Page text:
Goodspeed: Different ways to share an estate
QUESTION:My mother has told my sister and me that she plans to leave everything equally to us both, including her house which she owns without a mortgage. My sister says she wants to keep the house and live there. I do not. I live in a different city and have my own house. The problem is that my sister cannot afford to buy me out. We get along and don’t want to fight over this. Do we have any options that would allow her to keep and live in the house and me to get my half of my inheritance?
ANSWER: I am glad you and your sister get along, and are discussing this now while your mom is still alive. Too often, a parent dies and emotions take over. Son I am very happy you are talking about this now.
First off, you say your mom intends to leave her estate equally to you both. What else, besides her house, is part of her estate? Stocks? Bonds? Retirement accounts? Jewelry? Family heirlooms? Vehicles, etc.?
When your mom dies, I assume the two of you will be named executors of her estate. Once you have been given power over the estate, you will have to value all of the assets in the estate. You will need to do this for the estate tax return you will have to file.
It will also be helpful in figuring out how to divide up the estate equally between you and your sister. For example, if the house is worth $600,000, and her other assets $600,000 – voila! One can take the house and one the other assets and everybody is happy. If the house is worth $600,000 and the other assets $300,000, the one taking the house will owe the other $150,000 to make everything equal.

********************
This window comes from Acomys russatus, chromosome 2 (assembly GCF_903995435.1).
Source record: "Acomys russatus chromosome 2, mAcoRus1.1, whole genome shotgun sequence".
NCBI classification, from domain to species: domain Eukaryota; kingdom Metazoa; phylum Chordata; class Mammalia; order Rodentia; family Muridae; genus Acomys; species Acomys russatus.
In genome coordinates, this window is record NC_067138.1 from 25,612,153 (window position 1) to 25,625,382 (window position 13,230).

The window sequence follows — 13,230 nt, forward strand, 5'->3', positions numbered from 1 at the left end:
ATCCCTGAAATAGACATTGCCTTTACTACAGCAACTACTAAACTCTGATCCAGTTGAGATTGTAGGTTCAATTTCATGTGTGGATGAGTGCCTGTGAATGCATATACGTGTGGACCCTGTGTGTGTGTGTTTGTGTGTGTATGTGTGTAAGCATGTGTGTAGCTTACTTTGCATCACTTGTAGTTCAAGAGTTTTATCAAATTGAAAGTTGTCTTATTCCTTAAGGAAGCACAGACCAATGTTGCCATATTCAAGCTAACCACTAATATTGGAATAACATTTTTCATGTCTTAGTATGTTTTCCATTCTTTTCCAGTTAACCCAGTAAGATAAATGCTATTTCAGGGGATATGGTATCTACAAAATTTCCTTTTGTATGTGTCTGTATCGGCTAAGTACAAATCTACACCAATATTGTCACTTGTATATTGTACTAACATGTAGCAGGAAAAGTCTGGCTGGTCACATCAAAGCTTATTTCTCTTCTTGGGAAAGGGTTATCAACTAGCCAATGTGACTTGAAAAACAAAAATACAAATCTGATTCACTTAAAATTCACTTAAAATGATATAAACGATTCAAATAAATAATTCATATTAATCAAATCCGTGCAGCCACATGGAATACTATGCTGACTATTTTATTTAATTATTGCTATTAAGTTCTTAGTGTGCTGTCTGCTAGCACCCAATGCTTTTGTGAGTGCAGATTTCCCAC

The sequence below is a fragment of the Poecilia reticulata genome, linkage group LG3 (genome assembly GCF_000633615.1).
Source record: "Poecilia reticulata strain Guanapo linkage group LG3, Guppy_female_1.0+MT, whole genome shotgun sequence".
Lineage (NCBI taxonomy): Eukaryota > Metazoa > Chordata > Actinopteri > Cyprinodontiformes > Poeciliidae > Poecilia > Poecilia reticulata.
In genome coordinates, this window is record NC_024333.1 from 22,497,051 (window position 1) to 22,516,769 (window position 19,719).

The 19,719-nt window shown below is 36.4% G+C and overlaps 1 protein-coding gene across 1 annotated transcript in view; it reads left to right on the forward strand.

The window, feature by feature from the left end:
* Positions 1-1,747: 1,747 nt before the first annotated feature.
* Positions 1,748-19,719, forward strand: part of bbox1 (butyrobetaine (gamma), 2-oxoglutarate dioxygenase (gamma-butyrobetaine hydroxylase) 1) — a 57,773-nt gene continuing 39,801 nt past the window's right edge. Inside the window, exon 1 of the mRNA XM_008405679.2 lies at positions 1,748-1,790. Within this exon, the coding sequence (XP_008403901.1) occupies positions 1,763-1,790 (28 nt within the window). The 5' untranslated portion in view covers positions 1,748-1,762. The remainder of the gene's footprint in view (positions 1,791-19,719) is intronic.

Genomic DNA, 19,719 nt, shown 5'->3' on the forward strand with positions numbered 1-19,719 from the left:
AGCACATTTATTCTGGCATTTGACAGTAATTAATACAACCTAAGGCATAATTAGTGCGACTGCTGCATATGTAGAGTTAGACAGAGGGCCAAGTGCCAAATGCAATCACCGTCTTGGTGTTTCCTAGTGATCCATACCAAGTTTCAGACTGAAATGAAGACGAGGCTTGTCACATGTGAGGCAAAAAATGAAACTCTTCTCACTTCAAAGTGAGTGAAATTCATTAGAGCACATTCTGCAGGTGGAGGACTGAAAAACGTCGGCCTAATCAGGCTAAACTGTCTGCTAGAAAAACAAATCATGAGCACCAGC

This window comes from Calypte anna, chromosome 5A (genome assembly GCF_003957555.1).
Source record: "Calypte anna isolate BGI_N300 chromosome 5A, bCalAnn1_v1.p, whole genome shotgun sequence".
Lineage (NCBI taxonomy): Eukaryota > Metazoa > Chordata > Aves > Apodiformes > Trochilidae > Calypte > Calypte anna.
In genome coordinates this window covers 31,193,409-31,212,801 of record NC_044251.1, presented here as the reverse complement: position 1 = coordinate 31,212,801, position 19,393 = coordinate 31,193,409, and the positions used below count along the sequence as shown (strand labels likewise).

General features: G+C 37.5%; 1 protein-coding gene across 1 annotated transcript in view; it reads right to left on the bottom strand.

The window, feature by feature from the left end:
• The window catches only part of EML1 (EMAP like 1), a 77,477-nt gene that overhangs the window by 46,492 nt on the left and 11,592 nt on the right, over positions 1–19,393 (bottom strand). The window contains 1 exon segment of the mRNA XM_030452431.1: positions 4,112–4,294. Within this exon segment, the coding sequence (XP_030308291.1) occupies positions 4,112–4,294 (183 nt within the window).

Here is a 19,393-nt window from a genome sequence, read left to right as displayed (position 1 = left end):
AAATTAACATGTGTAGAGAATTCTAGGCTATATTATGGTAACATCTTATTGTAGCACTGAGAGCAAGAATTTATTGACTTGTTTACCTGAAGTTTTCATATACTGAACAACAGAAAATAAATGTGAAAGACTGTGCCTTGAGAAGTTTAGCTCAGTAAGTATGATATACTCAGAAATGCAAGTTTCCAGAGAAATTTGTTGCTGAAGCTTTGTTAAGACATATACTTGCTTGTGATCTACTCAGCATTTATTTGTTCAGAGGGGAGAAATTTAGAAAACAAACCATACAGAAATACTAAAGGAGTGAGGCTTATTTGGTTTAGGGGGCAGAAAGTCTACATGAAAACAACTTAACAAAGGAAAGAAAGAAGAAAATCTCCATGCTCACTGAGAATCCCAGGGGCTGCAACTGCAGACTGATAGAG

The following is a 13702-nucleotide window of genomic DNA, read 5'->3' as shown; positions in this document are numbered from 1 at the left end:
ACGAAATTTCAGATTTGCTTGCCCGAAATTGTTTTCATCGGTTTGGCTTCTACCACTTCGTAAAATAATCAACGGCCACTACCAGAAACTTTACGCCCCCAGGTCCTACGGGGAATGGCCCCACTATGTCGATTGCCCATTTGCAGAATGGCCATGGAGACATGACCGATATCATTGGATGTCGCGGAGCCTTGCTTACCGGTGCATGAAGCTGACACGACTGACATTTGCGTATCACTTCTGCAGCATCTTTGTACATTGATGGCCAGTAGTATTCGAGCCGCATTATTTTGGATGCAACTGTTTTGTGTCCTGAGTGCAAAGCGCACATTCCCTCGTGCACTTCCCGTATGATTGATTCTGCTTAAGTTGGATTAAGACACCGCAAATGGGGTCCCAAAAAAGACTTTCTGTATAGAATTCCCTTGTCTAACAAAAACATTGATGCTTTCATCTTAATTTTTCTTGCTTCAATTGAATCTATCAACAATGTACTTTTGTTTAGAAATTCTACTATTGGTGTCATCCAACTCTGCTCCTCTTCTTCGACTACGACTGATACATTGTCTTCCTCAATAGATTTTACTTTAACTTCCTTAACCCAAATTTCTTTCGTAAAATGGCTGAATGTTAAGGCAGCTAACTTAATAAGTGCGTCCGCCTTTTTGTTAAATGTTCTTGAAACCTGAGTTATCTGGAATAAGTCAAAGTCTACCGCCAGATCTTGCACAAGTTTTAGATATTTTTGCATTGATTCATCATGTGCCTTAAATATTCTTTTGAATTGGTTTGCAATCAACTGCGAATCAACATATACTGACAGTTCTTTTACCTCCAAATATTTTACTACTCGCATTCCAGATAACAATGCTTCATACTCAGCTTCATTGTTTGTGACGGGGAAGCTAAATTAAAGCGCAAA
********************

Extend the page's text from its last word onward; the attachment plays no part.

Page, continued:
If your sister cannot afford to pay you this amount or the house is all there is in the estate and she cannot afford to pay you half its value, she could do a cash out refinance, which should give her enough liquidity to pay you off.
If your sister cannot qualify for a large enough mortgage, you could both own the property as tenants in common, but this could get complicated. Once you both own the property, your sister will have to make periodic payments to you to buy you out.
You could establish a payment plan, but you need to get something in writing. If it is not done correctly, the sibling receiving the money could end up paying taxes on that amount which you want to avoid.
The idea is that each of you should get one-half of the home or equivalent money without owing taxes on the inheritance. You should talk to a good attorney to set up a contract. The contract would not only establish a payment plan, but address other scenarios, such as what happens if one of you dies, your heirs want to remain in the house, etc. Make sure you cover all possibilities.
Linda Goodspeed is a longtime real estate writer and author of “In and out of Darkness.” Email her at: firstname.lastname@example.org.